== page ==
I do believe that we are trading at the lows of the interest rate cycle and although consensus opinion is for further rate declines as the economy slows due to consumption declines, market rates could rise. I think there is even a decent probability for a stagflationary environment and a steeper yield curve.

  • Posted by realist


    in these pump and dump days, all to often, a company buys back its stock to get its insiders out. the ordinary stockholders are usually the loosers.

    the currency arbitrage can is a big deal. honda, which had a booming sale’s year, actually saw its profits fall 12% y/y, by misjudging the strength of the dollar. it should be better off betting on a weak dollar by the end of this year. i hope you and brad are right about seeing only moderate rate increases this year. i still have some real estate i need to sell.

  • Posted by Charlie

    I don’t know where you get your data, but I was under the impression that the US has been exporting over $100Billion/month in 2005 and I think in 2004, total exports were over $1.1Trillion. The problem is we’re currently importing something like $170Billion/month.

    Maybe you’re strictly looking at goods and not including services.

  • Posted by malabar


    I believe the the yield curve will steepen by the end of this year. Long rates rising and Fed rates declining. My biggest concern are low risk premia across the spectrum of securities and complacency as seen in volatlity. I don’t believe the markets have adequately priced in any kind of shock that impairs the current goldilocks confidence.

    If buyers don’t show up this spring, RE should have tough sledding the remainder of the year and that could seriously impact confidence.

    My big bets right now are increase in risk spreads and volatility.

    I too feel like you and others that our country is on the wrong track, but until the rest of the electorate feels the same and acts, we’ve got to live with what we have.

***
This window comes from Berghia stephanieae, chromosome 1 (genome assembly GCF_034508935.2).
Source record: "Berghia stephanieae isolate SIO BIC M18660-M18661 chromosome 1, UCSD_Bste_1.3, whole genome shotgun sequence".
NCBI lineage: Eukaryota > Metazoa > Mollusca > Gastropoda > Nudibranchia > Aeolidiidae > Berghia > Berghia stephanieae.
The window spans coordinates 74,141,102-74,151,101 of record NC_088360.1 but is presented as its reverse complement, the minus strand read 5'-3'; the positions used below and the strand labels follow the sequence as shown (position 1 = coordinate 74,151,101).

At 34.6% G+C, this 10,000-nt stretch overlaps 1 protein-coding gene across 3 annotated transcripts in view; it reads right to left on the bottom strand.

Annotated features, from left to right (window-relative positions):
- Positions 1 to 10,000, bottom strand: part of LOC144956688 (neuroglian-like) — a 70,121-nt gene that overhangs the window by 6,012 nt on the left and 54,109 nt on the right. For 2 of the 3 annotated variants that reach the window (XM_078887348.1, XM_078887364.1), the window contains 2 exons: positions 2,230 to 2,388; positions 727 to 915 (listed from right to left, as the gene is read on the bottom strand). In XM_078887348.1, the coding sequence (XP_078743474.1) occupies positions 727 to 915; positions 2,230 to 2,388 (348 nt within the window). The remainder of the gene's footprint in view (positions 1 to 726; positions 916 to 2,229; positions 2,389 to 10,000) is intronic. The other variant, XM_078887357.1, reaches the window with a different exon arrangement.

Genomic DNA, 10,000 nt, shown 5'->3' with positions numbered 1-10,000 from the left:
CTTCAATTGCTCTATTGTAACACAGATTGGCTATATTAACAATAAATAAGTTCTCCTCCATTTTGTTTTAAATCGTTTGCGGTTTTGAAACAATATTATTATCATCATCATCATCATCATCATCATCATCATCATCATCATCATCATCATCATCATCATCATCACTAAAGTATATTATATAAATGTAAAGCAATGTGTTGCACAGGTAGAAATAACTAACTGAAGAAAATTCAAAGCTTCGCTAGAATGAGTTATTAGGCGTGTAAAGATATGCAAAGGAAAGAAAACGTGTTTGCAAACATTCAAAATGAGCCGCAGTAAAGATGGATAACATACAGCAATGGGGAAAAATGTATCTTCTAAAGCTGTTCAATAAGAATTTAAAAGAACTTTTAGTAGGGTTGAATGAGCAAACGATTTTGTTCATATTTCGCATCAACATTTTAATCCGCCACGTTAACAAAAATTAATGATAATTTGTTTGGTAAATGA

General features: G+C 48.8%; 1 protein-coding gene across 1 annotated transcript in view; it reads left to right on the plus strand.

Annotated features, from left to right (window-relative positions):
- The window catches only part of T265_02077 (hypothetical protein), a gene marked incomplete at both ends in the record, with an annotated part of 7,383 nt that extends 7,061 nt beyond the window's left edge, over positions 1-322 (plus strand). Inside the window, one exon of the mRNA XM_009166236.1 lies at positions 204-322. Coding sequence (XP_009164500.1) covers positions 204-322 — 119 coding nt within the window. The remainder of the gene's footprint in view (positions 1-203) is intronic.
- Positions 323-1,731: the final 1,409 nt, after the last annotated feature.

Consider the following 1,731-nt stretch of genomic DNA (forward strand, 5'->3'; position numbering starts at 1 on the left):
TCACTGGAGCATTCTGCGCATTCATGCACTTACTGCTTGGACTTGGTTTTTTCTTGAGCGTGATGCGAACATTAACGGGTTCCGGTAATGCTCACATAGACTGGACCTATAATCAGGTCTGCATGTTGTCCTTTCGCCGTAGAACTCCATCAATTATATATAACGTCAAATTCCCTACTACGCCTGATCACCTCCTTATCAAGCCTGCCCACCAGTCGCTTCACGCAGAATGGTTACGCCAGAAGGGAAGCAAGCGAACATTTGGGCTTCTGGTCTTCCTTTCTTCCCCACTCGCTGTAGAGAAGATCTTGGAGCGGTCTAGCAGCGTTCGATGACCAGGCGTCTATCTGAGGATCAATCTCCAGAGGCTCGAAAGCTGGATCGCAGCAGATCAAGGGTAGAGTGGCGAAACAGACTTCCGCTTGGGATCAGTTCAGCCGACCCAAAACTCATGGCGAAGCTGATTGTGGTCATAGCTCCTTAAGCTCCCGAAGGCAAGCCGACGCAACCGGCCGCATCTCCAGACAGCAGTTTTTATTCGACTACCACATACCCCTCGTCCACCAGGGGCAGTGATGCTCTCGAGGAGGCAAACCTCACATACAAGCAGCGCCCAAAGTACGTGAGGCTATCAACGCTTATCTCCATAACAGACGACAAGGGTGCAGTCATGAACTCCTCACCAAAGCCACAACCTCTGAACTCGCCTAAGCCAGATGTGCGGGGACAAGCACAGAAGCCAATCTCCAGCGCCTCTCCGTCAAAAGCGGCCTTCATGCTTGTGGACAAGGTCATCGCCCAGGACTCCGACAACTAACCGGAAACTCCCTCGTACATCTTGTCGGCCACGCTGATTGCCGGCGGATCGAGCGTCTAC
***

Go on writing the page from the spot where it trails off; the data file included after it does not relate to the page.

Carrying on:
• Posted by bsetser

    Guest’s data is goods only. It is also a bit dated — most notably for China, which exported $ 750 b of goods in 05 and now exports (at least in q4) just about as many goods on a monthly basis as the US. admittedly, china’s exports peak in q4 for seasonal reasons, but there is little reason to doubt that Chinese goods exports are just about to surpass those of the US. that is a huge change from say 2001.

  • Posted by HZ

    “Reply to Realist,

    So where should we be investing our money? Certainly not in real estate. Definitely not in bonds. Absolutely not in the general stock market. What’s left? Well, there is cash (at least you won’t lose your shirt if you hold it in something other than U.S. currency); gold bullion which performs well in such a chaotic environment (and by extension mining company shares and/or their warrants) and also energy stocks because of the political climate being the way it is in the Middle East. Pay off your debts, build up your savings and invest accordingly and you will be protecting yourself from what could well become our country’s (and the world’s) worst nightmare.
    Written by Dave Chiang on 2006-01-31 07:52:22”

    Funny. Did you (Dave Chiang) write the following also:

    or did you just copy and paste from that site?

  • Posted by Guest

    dave, dude, you are like sooo busted by HZ.

  • Posted by Anonymous

    And so what of the dead flat yield curve (speaking of busted)? Can banks survive in this desert of zero spread? How do the hedge funds work around zero spreads? Is this likely to be a short duration phenomena? If you were about to buy a house would you opt for the 1yr adjustable or for the same rate, the 30yr fixed? If you could see nothing but an increasing debt/GDP ratio in the future and hence an increasing likelihood of serious currency debasement via higher rates, wouldn’t you opt for the 30 yr fixed? Won’t the demand for long term money escalate and push that yield curve back out?